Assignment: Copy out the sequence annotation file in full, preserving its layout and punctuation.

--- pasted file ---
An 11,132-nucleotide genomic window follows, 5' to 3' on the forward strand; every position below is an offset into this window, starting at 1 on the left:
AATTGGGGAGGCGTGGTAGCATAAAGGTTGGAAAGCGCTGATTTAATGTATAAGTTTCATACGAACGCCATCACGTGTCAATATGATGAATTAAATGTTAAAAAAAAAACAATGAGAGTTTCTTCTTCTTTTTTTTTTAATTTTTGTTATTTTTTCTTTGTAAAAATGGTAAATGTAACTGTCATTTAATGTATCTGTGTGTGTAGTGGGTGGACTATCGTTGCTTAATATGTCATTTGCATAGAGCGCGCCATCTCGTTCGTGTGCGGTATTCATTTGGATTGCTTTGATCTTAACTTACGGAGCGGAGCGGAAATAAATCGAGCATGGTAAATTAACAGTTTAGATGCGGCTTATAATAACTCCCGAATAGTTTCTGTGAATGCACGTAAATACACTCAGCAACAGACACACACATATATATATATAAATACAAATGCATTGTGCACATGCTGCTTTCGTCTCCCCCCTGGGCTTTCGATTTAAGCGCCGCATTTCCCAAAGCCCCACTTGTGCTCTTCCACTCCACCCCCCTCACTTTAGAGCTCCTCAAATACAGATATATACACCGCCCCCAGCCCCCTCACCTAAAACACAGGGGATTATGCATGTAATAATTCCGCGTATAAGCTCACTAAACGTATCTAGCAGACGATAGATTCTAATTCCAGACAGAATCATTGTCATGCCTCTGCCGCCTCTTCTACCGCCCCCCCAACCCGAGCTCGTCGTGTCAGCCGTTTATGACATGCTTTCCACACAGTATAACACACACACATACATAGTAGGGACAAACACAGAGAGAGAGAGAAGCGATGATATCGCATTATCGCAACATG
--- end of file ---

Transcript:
An 11,132-nucleotide genomic window follows, 5' to 3' on the forward strand; every position below is an offset into this window, starting at 1 on the left:
AATTGGGGAGGCGTGGTAGCATAAAGGTTGGAAAGCGCTGATTTAATGTATAAGTTTCATACGAACGCCATCACGTGTCAATATGATGAATTAAATGTTAAAAAAAAAACAATGAGAGTTTCTTCTTCTTTTTTTTTTAATTTTTGTTATTTTTTCTTTGTAAAAATGGTAAATGTAACTGTCATTTAATGTATCTGTGTGTGTAGTGGGTGGACTATCGTTGCTTAATATGTCATTTGCATAGAGCGCGCCATCTCGTTCGTGTGCGGTATTCATTTGGATTGCTTTGATCTTAACTTACGGAGCGGAGCGGAAATAAATCGAGCATGGTAAATTAACAGTTTAGATGCGGCTTATAATAACTCCCGAATAGTTTCTGTGAATGCACGTAAATACACTCAGCAACAGACACACACATATATATATATAAATACAAATGCATTGTGCACATGCTGCTTTCGTCTCCCCCCTGGGCTTTCGATTTAAGCGCCGCATTTCCCAAAGCCCCACTTGTGCTCTTCCACTCCACCCCCCTCACTTTAGAGCTCCTCAAATACAGATATATACACCGCCCCCAGCCCCCTCACCTAAAACACAGGGGATTATGCATGTAATAATTCCGCGTATAAGCTCACTAAACGTATCTAGCAGACGATAGATTCTAATTCCAGACAGAATCATTGTCATGCCTCTGCCGCCTCTTCTACCGCCCCCCCAACCCGAGCTCGTCGTGTCAGCCGTTTATGACATGCTTTCCACACAGTATAACACACACACATACATAGTAGGGACAAACACAGAGAGAGAGAGAAGCGATGATATCGCATTATCGCAACATG